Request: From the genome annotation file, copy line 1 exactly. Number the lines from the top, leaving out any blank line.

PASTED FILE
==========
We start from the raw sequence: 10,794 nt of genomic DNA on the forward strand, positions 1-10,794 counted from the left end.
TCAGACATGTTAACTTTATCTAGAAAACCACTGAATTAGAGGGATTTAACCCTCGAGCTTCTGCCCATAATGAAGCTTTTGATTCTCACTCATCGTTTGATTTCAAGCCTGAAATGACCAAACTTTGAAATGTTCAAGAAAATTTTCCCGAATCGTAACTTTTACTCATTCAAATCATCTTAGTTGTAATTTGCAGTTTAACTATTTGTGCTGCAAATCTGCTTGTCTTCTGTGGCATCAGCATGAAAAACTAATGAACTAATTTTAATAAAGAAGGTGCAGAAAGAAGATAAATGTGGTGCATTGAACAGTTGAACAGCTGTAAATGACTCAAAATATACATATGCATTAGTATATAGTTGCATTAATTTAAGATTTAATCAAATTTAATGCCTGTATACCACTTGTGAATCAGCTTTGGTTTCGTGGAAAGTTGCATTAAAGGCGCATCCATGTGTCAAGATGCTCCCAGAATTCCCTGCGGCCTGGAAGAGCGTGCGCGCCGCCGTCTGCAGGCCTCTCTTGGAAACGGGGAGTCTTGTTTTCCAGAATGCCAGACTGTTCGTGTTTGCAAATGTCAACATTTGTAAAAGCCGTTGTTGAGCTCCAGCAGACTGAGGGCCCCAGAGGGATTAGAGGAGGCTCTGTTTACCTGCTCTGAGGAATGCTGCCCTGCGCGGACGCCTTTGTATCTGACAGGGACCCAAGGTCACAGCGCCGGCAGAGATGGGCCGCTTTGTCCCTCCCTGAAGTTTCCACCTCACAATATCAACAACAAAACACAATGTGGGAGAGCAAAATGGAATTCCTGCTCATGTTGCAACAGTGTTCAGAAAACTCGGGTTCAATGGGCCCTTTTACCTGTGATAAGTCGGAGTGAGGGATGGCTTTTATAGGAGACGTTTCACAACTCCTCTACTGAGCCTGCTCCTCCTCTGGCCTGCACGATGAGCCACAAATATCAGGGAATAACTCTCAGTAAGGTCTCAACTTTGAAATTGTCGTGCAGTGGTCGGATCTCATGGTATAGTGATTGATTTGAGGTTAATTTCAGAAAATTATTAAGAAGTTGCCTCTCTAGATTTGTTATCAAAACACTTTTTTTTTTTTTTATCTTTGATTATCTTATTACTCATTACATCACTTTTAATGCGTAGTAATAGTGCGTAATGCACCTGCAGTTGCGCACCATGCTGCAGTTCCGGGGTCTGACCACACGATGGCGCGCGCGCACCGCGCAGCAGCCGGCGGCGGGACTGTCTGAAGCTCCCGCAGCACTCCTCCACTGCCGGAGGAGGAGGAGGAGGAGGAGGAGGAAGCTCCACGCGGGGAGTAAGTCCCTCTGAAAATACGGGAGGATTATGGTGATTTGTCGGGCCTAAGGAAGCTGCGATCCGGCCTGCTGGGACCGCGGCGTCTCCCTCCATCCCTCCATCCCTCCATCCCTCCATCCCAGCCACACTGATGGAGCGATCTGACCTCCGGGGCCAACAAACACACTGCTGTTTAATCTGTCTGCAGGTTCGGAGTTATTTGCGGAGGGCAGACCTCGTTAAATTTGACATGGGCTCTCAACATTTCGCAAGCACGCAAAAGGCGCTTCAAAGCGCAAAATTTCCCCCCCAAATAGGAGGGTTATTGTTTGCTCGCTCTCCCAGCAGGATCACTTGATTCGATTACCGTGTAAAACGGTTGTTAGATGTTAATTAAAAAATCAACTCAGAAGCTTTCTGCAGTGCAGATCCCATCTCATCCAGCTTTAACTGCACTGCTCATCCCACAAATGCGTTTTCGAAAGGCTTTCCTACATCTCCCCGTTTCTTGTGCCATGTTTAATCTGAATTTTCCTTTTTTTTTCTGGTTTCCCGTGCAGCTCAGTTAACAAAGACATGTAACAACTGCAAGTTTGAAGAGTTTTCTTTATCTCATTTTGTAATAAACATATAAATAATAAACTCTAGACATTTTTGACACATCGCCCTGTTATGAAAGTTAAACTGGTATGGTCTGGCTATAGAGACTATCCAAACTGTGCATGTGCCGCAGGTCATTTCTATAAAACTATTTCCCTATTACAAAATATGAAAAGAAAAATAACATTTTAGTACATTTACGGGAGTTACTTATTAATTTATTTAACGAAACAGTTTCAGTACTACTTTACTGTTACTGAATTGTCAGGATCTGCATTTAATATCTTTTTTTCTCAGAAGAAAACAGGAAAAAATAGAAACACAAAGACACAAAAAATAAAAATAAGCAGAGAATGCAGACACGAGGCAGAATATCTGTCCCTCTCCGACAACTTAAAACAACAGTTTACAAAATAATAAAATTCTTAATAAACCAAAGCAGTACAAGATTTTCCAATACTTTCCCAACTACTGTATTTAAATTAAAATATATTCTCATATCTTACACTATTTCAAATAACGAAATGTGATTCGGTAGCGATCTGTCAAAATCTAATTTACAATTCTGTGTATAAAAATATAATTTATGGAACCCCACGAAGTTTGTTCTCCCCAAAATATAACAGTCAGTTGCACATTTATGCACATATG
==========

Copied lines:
We start from the raw sequence: 10,794 nt of genomic DNA on the forward strand, positions 1-10,794 counted from the left end.